More than half a century after the first Earth Day was celebrated in 1970, there has been much progress, and yet the world we live and ride in faces more challenges than ever before. At Rene Herse Cycles, we shy away from meaningless promises of becoming carbon-neutral at some point in the distant future. We don’t engage in performative actions like eliminating plastic from our customer-facing packaging, but not from our internal production processes. For us, our environmental impact is not a marketing issue, but a very real concern. As cyclists, we feel a deep connection to the natural world.

At Rene Herse Cycles, we consider the environmental impact of everything we do, at every step of every process. We are fortunate to have a dedicated team of employees who feel passionate about this. More than 90% of our employees’ commutes are made by bicycle. To further reduce our energy use, we’ve made ground shipping our preferred shipping method. We feel that, in most cases, bike parts don’t need to be flown across the country, when they can be transported much more efficiently by truck or rail. (We’ve also consolidated our ocean shipping to decrease the energy used there.)

Our packaging balances the need for protection with our desire to reduce our environmental impact. Our cranks have always have been packaged in cardboard boxes with custom-made inserts that keep the parts from moving and scratching each other.

We use a multitude of box sizes, so each order is shipped in a box that is just the right size. That sounds like a minor detail, but the impact is huge: If the box is filled with the products you ordered, no empty space needs to be filled with packaging. Reducing the box size also means less fuel is used during shipping—with the added benefit that you pay less for shipping. When I get packages from big retailers, I find that many use only a few relatively large box sizes. Often there is more packaging than product inside.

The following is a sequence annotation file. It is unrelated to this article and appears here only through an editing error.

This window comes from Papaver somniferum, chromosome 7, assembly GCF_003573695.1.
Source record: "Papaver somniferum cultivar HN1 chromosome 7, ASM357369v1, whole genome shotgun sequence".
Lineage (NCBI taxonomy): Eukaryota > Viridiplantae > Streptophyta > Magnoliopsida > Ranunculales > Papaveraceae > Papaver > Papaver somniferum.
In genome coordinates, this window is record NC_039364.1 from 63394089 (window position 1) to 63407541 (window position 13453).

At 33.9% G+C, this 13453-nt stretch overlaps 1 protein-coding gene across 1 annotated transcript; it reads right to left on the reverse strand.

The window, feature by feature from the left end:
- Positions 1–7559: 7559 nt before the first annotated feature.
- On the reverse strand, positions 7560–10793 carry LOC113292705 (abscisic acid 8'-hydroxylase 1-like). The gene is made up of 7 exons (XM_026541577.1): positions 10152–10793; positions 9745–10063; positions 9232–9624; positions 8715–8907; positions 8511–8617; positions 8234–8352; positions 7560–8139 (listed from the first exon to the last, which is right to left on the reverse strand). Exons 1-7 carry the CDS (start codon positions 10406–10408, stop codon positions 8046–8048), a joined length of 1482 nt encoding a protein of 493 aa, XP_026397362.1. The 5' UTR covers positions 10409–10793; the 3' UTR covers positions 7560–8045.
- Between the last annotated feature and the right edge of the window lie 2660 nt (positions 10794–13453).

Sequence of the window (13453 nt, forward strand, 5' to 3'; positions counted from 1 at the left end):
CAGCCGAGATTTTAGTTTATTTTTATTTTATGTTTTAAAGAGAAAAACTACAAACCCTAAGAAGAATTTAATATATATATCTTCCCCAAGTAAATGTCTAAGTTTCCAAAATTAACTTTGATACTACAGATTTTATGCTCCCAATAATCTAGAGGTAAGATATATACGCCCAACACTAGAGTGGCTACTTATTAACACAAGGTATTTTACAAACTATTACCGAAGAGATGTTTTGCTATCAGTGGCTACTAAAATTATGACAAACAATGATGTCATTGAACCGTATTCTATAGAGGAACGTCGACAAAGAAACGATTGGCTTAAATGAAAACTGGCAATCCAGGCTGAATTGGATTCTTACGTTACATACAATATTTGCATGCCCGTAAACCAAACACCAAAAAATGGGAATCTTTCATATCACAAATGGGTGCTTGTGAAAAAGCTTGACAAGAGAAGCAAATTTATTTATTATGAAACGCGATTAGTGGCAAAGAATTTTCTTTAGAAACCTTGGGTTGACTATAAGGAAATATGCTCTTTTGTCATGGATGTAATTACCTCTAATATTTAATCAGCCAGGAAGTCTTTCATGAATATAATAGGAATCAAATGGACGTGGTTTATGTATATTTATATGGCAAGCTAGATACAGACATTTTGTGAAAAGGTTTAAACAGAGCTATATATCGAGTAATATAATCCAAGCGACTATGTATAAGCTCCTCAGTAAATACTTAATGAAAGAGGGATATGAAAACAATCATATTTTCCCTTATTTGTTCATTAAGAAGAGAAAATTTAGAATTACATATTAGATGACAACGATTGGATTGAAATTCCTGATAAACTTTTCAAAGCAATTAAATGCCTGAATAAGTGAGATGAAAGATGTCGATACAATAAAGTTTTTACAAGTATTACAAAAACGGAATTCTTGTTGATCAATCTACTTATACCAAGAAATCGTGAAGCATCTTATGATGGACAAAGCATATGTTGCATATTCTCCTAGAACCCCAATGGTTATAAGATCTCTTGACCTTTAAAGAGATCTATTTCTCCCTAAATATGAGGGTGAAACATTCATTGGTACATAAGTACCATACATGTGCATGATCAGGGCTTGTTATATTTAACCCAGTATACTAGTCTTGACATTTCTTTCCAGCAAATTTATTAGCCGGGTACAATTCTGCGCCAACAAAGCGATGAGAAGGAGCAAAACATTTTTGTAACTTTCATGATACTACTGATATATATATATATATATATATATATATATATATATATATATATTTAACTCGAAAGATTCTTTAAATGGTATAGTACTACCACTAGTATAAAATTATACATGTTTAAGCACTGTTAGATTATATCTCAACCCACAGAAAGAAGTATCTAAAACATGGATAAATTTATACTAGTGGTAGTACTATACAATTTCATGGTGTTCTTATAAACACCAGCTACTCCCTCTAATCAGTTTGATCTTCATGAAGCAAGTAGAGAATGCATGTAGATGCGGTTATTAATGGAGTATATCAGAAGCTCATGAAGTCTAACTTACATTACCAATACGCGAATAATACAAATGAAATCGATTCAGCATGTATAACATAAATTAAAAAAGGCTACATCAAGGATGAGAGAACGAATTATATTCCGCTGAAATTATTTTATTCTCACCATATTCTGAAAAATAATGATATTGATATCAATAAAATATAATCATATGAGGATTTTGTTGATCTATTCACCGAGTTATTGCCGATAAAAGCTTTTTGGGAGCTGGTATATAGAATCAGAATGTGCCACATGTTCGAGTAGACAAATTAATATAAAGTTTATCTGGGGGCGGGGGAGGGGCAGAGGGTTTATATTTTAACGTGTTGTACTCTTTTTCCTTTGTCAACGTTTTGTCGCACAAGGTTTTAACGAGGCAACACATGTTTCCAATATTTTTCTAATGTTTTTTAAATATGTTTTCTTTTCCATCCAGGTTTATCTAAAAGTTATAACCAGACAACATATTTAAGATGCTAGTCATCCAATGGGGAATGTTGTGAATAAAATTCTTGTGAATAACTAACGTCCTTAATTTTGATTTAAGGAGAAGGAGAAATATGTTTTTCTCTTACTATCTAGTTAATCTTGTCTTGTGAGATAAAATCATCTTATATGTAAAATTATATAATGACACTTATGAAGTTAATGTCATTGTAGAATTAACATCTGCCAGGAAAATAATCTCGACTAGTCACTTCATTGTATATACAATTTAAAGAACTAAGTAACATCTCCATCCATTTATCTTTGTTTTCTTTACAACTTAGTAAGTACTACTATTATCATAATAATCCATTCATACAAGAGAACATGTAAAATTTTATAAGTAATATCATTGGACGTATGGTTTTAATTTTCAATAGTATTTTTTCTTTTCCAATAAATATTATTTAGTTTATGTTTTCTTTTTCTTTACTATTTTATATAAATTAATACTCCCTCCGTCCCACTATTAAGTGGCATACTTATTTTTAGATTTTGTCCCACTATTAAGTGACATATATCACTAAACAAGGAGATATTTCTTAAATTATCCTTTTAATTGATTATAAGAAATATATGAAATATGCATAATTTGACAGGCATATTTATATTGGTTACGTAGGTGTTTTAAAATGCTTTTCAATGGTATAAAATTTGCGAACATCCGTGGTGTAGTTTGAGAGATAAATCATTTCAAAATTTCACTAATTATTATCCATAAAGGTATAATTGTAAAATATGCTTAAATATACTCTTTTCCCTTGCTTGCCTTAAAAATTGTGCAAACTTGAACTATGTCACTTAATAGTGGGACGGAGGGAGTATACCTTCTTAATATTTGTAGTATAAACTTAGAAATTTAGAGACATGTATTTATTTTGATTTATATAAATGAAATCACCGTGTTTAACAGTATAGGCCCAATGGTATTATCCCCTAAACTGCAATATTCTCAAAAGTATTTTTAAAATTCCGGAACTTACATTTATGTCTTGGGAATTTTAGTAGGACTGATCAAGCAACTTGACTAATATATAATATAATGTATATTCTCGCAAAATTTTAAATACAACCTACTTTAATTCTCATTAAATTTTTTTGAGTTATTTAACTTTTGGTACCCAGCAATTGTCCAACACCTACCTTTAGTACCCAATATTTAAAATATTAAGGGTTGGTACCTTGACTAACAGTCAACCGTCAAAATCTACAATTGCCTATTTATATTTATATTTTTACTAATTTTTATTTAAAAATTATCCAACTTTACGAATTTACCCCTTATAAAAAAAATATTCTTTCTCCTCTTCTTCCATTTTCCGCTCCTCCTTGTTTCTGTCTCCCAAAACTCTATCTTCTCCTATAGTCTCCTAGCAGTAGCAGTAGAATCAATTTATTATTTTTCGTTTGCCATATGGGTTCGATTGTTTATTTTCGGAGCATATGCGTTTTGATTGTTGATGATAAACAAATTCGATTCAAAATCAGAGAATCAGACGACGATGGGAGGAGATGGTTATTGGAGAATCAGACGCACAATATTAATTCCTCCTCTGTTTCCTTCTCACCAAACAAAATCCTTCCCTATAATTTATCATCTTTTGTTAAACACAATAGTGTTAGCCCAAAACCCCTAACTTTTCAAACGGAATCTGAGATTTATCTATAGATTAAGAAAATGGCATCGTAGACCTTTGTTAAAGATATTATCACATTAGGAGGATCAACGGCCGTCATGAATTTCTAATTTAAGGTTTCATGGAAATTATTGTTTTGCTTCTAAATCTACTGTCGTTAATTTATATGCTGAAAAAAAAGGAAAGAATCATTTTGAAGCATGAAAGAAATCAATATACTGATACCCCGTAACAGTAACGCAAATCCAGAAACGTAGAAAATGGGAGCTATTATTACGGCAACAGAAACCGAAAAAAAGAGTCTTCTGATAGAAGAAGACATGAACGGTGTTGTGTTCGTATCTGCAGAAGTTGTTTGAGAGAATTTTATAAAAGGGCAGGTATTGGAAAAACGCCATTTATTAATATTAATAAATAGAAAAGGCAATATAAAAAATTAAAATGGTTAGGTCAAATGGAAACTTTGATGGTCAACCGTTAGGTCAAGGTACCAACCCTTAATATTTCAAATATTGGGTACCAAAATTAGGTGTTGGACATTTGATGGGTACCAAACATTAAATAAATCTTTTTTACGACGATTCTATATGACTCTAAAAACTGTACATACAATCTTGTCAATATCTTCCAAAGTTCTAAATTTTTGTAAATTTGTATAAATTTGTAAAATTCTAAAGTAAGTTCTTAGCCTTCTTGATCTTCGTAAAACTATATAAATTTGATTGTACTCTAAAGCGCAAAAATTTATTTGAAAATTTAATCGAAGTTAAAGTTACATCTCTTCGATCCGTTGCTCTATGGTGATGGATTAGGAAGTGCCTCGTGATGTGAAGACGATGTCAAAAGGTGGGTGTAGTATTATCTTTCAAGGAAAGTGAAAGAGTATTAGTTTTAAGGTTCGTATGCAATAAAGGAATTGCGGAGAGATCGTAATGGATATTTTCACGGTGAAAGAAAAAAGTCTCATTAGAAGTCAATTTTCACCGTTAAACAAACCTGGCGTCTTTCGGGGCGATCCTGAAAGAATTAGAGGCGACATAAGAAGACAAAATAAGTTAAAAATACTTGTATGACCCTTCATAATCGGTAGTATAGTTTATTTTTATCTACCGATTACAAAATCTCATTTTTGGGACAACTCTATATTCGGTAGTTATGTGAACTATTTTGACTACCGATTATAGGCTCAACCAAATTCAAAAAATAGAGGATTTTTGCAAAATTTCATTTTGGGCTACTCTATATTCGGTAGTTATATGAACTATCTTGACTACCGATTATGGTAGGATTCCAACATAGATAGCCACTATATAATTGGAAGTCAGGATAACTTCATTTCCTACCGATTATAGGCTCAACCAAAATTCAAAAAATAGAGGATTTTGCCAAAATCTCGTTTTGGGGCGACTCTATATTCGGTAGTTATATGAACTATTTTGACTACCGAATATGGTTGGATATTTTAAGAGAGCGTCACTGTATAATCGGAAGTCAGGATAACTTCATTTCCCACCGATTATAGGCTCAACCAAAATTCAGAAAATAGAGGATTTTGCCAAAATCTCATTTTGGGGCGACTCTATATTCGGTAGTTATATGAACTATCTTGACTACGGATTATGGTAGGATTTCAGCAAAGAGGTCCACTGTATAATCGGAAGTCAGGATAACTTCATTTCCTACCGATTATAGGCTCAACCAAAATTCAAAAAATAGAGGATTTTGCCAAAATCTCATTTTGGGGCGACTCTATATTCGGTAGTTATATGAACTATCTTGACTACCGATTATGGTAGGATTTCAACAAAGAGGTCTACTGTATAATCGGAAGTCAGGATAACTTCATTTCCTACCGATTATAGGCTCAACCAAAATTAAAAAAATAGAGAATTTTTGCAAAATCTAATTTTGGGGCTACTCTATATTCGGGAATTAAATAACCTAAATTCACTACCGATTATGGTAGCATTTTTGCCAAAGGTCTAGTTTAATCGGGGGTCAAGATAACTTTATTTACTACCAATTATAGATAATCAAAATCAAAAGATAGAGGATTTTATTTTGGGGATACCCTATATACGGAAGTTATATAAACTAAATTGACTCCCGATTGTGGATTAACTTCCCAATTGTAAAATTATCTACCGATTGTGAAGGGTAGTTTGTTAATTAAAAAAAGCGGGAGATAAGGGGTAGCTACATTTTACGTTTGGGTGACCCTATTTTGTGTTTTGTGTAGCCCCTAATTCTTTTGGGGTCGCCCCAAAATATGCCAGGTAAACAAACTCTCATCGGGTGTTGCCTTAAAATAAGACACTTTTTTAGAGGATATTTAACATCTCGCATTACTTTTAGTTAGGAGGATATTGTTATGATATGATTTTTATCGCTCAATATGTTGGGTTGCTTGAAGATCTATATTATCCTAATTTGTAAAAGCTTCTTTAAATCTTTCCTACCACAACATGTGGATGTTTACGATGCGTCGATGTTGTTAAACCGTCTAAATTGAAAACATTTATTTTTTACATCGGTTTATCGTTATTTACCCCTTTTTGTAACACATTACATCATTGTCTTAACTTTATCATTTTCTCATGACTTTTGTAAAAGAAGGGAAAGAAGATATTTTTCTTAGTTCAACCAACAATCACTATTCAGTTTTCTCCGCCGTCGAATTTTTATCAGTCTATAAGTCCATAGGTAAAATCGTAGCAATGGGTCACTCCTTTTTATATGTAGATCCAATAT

At Rene Herse Cycles, we also reuse boxes, not just the boxes that our suppliers use for shipping products to us, but also boxes that we get with our personal purchases. That’s why you may get your order from Rene Herse Cycles in a box with an unfamiliar logo. Cardboard boxes that are too beat up to be reused are cut into stripes that we use to pad the boxes in which we ship our books. Combined, using ‘just-right-size’ boxes and reusing boxes has reduced our packaging by more than 70%. It’s allowed us to almost completely phase out bubble wrap and other hard-to-recycle packaging. It’s also reduced our garbage and recycling to almost zero. We are grateful to our employees who enjoy the challenge of finding the most efficient box for each order. They are really good at it!

We source our packaging locally or in the U.S. whenever possible, to keep the need for shipping to a minimum and support our local economies. Our cardboard boxes are made right here in Seattle. We don’t buy anything from the biggest packaging supplier, Uline, which uses its profits to promote an anti-environmental agenda.

Our products are also made near-by whenever possible. Our new Ultralight Handlebar Bags are made in a small one-person shop in California. Our cycling caps are also made in the U.S. The Kool-Stop pads we use in our brakes are made in Oregon.

The reality is that many bike parts need to be imported, because there’s simply no established industry locally or nationally that has the expertise to make them. When we choose suppliers, we look for quality, good working conditions, and low environmental impact, rather than low cost.

We work with suppliers who take pride in the skill of their employees and in the quality of their work. This means less waste, because there are fewer rejects. That’s a big issue that often gets overlooked: In today’s world, it’s often cheaper to throw out entire production runs than to hire skilled workers who stop the machines immediately if something isn’t right. I’ve been to factories where the reject bins were huge and overflowing… (Obviously, we don’t work with them.)